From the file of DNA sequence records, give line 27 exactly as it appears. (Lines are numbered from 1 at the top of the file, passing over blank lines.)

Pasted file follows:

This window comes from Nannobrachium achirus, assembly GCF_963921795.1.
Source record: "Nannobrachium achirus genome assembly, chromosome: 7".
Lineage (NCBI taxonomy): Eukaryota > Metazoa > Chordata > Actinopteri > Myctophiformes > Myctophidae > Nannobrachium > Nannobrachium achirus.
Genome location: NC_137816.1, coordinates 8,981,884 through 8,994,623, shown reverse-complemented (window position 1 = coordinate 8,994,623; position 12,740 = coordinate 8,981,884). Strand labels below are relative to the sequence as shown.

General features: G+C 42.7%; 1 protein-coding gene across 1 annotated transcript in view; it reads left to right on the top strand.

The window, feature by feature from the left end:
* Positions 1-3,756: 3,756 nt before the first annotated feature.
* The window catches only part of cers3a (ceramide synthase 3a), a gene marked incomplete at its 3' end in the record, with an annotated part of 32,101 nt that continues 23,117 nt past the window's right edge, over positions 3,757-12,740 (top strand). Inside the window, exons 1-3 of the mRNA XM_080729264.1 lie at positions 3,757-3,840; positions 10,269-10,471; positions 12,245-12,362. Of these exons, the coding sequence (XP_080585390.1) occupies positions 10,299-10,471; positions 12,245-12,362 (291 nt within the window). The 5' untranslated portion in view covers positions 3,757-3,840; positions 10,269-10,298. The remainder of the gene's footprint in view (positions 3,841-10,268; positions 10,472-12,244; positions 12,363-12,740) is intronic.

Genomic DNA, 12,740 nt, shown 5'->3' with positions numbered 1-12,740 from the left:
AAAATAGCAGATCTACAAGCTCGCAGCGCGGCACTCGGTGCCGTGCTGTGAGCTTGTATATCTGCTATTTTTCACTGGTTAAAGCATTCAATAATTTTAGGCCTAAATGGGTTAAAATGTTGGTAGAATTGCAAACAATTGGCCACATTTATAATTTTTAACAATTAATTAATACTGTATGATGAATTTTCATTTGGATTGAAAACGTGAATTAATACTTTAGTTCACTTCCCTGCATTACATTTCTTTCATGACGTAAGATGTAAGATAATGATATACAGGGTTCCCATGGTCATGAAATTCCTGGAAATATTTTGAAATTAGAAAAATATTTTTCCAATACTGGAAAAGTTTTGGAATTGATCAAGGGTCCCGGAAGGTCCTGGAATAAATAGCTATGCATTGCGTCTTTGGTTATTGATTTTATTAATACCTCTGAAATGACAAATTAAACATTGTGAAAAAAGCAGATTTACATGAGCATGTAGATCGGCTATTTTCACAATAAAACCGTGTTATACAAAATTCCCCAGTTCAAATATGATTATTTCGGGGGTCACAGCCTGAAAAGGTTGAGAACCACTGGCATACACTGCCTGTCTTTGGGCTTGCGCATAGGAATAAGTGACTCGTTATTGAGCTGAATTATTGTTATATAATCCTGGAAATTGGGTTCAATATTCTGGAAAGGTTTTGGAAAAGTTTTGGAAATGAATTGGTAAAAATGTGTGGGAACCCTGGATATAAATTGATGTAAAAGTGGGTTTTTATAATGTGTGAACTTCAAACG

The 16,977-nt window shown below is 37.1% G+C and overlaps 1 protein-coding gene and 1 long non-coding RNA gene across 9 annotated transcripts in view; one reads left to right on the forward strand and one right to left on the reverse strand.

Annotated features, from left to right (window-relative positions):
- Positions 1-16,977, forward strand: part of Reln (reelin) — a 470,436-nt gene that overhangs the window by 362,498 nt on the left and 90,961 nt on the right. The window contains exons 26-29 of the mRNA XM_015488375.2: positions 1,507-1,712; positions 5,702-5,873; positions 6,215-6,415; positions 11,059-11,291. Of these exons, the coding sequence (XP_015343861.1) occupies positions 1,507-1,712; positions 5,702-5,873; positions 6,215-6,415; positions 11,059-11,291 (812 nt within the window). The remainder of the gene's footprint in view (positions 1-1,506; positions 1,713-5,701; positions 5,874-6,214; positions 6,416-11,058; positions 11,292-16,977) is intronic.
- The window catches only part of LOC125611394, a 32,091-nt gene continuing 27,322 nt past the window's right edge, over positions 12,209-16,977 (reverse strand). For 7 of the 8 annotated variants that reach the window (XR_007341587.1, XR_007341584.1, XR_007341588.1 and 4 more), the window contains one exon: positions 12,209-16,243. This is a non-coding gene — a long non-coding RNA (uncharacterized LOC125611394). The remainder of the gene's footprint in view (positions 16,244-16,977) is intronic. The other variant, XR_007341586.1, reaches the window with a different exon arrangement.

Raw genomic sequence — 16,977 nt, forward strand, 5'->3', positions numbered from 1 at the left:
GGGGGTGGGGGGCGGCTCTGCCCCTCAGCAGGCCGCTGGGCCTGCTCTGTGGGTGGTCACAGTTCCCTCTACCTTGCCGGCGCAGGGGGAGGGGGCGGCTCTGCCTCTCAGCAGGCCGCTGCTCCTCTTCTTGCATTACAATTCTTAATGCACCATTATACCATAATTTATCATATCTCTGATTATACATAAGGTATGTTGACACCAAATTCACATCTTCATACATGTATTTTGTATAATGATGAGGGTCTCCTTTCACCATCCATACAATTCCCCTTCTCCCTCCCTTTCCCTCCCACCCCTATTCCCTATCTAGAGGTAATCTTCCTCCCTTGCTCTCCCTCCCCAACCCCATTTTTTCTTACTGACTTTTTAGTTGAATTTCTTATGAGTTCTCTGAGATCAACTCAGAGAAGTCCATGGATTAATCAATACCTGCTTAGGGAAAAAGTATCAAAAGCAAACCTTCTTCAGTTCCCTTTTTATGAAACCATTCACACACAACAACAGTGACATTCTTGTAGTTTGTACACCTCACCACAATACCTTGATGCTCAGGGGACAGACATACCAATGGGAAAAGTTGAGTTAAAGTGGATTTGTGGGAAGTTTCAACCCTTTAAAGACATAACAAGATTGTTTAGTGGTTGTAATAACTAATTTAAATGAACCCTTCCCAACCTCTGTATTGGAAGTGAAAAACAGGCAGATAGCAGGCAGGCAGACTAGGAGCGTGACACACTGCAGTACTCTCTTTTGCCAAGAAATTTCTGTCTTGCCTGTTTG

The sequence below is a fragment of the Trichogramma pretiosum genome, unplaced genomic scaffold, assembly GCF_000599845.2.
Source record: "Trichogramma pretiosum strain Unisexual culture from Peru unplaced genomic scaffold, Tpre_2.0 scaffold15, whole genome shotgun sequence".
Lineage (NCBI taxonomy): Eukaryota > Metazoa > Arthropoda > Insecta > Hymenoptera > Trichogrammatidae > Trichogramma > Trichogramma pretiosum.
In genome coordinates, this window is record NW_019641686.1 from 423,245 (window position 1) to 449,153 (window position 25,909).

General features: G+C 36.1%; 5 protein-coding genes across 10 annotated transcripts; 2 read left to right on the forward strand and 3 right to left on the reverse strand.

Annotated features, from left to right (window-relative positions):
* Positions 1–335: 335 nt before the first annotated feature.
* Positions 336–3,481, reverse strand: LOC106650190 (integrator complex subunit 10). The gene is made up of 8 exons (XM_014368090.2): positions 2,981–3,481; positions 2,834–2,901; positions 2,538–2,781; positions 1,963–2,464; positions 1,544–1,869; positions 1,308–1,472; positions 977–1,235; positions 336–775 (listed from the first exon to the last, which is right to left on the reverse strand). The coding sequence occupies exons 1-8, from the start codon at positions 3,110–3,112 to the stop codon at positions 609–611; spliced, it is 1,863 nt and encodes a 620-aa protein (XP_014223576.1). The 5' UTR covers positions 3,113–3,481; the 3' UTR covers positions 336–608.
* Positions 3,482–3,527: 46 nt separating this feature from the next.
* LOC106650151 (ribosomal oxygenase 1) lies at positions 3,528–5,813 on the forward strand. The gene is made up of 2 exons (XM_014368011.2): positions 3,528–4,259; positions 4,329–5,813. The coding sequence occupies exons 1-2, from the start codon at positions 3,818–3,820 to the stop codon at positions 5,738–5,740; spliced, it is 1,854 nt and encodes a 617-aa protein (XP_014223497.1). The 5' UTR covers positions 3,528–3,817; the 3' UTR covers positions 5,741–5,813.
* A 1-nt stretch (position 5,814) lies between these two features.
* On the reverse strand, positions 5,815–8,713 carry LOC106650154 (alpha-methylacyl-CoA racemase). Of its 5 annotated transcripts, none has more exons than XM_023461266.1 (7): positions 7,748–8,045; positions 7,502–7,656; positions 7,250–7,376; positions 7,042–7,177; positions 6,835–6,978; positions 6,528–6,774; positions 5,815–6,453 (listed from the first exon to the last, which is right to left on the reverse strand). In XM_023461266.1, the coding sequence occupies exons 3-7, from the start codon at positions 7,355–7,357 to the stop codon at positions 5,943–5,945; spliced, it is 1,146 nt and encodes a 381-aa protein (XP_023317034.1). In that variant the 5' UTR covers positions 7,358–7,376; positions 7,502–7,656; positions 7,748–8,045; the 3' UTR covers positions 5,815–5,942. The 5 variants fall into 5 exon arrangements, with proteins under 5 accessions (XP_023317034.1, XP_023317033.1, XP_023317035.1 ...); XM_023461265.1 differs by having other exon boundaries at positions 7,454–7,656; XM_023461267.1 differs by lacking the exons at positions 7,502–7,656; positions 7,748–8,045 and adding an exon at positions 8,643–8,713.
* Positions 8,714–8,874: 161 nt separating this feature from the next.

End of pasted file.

* A 1-nt stretch (position 5,814) lies between these two features.